First, there is the Word. The Scriptures are clear that God’s men who yield authority over his church must meet certain criteria before they can be considered.
“For an overseer, as God’s steward, must be above reproach. He must not be arrogant or quick-tempered or a drunkard or violent or greedy for gain, but hospitable, a lover of good, self-controlled, upright, holy, and disciplined. He must hold firm to the trustworthy word as taught, so that he may be able to give instruction in sound doctrine and also to rebuke those who contradict it.” (Titus 1:7–9, ESV)
“The saying is trustworthy: If anyone aspires to the office of overseer, he desires a noble task. Therefore an overseer must be above reproach, the husband of one wife, sober-minded, self-controlled, respectable, hospitable, able to teach, not a drunkard, not violent but gentle, not quarrelsome, not a lover of money. He must manage his own household well, with all dignity keeping his children submissive, for if someone does not know how to manage his own household, how will he care for God’s church? He must not be a recent convert, or he may become puffed up with conceit and fall into the condemnation of the devil. Moreover, he must be well thought of by outsiders, so that he may not fall into disgrace, into a snare of the devil.” (1 Timothy 3:1–7, ESV)
If the person who claims authority in church doesn’t meet this requirement, and I realize that there are interpretive issues with some of these points, then they are not an authority. It’s plain and simple. However you interpret these criteria, there are no exceptions in view.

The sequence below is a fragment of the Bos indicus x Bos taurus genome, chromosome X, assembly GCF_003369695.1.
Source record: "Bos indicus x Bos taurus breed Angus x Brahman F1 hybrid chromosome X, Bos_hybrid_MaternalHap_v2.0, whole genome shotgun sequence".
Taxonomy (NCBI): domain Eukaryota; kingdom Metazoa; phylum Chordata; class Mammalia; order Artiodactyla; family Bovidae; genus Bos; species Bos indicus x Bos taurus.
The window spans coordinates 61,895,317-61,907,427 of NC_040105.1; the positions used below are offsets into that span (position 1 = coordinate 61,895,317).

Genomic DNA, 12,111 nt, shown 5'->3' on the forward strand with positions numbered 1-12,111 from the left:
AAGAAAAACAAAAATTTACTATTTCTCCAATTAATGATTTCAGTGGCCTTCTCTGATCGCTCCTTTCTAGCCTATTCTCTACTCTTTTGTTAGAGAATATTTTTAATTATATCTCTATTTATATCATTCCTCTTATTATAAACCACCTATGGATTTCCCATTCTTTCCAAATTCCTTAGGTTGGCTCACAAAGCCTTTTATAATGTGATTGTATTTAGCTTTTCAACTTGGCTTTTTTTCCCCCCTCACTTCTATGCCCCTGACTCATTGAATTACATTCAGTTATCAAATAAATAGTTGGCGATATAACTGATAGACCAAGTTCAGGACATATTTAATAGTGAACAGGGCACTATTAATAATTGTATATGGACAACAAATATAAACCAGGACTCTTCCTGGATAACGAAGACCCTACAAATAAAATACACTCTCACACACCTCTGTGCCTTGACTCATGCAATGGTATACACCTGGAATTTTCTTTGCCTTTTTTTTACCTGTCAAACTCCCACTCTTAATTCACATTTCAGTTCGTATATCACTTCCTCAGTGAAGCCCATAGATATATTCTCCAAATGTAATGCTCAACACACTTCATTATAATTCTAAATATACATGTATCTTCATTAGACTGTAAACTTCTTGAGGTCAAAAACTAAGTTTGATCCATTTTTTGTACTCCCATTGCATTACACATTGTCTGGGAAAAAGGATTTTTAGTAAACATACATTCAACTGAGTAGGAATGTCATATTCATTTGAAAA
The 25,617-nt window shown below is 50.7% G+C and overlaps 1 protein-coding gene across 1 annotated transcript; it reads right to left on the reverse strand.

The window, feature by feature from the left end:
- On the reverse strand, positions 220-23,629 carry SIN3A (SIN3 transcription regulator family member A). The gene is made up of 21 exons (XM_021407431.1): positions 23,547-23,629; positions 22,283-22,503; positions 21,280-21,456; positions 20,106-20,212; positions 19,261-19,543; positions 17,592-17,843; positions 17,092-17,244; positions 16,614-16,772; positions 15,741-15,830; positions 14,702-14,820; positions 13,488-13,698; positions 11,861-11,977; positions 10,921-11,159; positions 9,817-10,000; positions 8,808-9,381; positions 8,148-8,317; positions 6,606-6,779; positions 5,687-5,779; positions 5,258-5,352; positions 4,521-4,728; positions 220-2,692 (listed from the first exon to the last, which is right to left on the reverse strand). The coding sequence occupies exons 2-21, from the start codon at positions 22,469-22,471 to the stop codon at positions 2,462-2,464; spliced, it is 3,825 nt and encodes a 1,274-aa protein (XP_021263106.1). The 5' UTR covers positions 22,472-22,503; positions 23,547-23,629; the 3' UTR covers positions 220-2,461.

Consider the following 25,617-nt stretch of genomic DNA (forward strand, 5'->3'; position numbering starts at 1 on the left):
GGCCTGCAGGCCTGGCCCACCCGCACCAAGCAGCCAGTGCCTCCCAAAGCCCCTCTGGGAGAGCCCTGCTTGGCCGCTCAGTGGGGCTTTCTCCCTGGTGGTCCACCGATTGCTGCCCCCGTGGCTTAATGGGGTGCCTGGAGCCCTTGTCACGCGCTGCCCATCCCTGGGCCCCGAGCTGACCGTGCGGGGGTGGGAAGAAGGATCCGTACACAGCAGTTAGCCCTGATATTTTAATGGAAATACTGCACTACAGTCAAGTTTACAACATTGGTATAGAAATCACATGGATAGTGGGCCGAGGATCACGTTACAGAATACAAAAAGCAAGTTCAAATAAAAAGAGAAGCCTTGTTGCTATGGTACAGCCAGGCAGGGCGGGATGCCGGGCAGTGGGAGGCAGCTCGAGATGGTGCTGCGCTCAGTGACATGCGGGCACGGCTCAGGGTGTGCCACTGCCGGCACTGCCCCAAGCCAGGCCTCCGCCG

But the fact is that just because a person may meet these requirement, (vis-à-vis: racing helmet, jacket, drives a car), they are not necessarily a pastor/elder, therefore they may not be a real authority.
What is the missing piece? What is it that must be added to these things that give a person proper or legitimate authority in a church? Real authority is that authority that is bestowed by the ultimate authority. God gives that authority to pastor/elders. They are the teachers and the shepherds of the flock of Christ. They are called by God and empowered by God. How can we know this?
Calvin said that there are “two things that are prerequisite to someone who would be heard; that they are called by God and faithful to fulfill his duties.”
It’s not so easy to discern whether someone is actually called. It is an ambiguous concept to us, and it is difficult to see or hear calling. It’s not something that can necessarily be determined through the senses, per se. That is not to say that it can’t be determined, and I don’t mean to indicate that calling is so ambiguous that in time, it can’t be examined, considered, and judged.
I believe that Calvin unlocked the way to find the evidence of true calling in the second half of his statement, the one who would be heard must “fulfill his duties”. One can look for evidence over a long period of time and determine whether a pastor/elder has been called, by whether or not they are fulfilling their duties. What are those duties and how do they relate to calling? Before we look at that, I would like to say one thing.
I don’t believe that if a young pastor is not fulfilling these duties to the letter that he hasn’t necessarily been called to be a pastor. He may merely need mentoring or to be the disciple of another pastor or elder. What a failure to fulfill these duties does indicate is a failure to understand ones call, and if a pastor/elder has shown a long history of failure in many of these duties, and if they show no desire to repent of their failure, then there is a good possibility that they are not called. That would certainly indicate that they hold their position illegitimately and therefore hold no actual authority in the church.
(to be continued)
 Calvin, J. (2011). Institutes of the Christian Religion & 2. (F. L. Battles, Trans., J. T. McNeill, Ed.) (Vol. 1, p. 26). Louisville, KY: Westminster John Knox Press.
 Calvin, J. (2011). Institutes of the Christian Religion & 2. (F. L. Battles, Trans., J. T. McNeill, Ed.) (Vol. 1, p. 25). Louisville, KY: Westminster John Knox Press.